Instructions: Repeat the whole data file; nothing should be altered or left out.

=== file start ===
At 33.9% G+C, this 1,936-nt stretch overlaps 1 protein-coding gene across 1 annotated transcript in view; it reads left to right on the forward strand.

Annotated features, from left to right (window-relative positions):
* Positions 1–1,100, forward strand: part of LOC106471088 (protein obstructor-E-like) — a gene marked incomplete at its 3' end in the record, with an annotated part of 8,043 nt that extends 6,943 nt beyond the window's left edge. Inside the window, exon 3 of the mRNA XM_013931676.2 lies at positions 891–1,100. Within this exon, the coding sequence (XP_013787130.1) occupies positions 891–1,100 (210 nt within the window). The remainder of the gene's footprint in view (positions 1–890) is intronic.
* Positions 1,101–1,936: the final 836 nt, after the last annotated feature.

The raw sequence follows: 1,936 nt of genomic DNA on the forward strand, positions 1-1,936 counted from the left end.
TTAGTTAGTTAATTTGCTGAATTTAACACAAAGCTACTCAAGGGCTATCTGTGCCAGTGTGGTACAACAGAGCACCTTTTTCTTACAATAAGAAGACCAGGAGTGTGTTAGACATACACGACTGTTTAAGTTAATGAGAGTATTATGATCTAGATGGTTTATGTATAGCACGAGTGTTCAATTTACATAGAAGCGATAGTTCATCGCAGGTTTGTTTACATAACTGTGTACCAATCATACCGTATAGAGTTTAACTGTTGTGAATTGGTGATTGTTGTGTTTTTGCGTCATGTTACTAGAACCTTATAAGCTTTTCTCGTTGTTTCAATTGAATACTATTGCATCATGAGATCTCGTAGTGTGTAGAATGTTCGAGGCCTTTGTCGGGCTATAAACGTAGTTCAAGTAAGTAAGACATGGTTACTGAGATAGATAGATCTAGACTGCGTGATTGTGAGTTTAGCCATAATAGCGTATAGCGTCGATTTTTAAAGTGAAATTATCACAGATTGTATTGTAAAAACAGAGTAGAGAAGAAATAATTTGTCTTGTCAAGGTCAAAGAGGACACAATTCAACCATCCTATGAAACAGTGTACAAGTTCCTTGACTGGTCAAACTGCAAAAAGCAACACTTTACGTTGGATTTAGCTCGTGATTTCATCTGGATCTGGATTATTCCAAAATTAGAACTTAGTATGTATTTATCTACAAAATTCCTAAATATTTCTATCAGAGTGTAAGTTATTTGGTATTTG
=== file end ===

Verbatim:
At 33.9% G+C, this 1,936-nt stretch overlaps 1 protein-coding gene across 1 annotated transcript in view; it reads left to right on the forward strand.

Annotated features, from left to right (window-relative positions):
* Positions 1–1,100, forward strand: part of LOC106471088 (protein obstructor-E-like) — a gene marked incomplete at its 3' end in the record, with an annotated part of 8,043 nt that extends 6,943 nt beyond the window's left edge. Inside the window, exon 3 of the mRNA XM_013931676.2 lies at positions 891–1,100. Within this exon, the coding sequence (XP_013787130.1) occupies positions 891–1,100 (210 nt within the window). The remainder of the gene's footprint in view (positions 1–890) is intronic.
* Positions 1,101–1,936: the final 836 nt, after the last annotated feature.

The raw sequence follows: 1,936 nt of genomic DNA on the forward strand, positions 1-1,936 counted from the left end.
TTAGTTAGTTAATTTGCTGAATTTAACACAAAGCTACTCAAGGGCTATCTGTGCCAGTGTGGTACAACAGAGCACCTTTTTCTTACAATAAGAAGACCAGGAGTGTGTTAGACATACACGACTGTTTAAGTTAATGAGAGTATTATGATCTAGATGGTTTATGTATAGCACGAGTGTTCAATTTACATAGAAGCGATAGTTCATCGCAGGTTTGTTTACATAACTGTGTACCAATCATACCGTATAGAGTTTAACTGTTGTGAATTGGTGATTGTTGTGTTTTTGCGTCATGTTACTAGAACCTTATAAGCTTTTCTCGTTGTTTCAATTGAATACTATTGCATCATGAGATCTCGTAGTGTGTAGAATGTTCGAGGCCTTTGTCGGGCTATAAACGTAGTTCAAGTAAGTAAGACATGGTTACTGAGATAGATAGATCTAGACTGCGTGATTGTGAGTTTAGCCATAATAGCGTATAGCGTCGATTTTTAAAGTGAAATTATCACAGATTGTATTGTAAAAACAGAGTAGAGAAGAAATAATTTGTCTTGTCAAGGTCAAAGAGGACACAATTCAACCATCCTATGAAACAGTGTACAAGTTCCTTGACTGGTCAAACTGCAAAAAGCAACACTTTACGTTGGATTTAGCTCGTGATTTCATCTGGATCTGGATTATTCCAAAATTAGAACTTAGTATGTATTTATCTACAAAATTCCTAAATATTTCTATCAGAGTGTAAGTTATTTGGTATTTG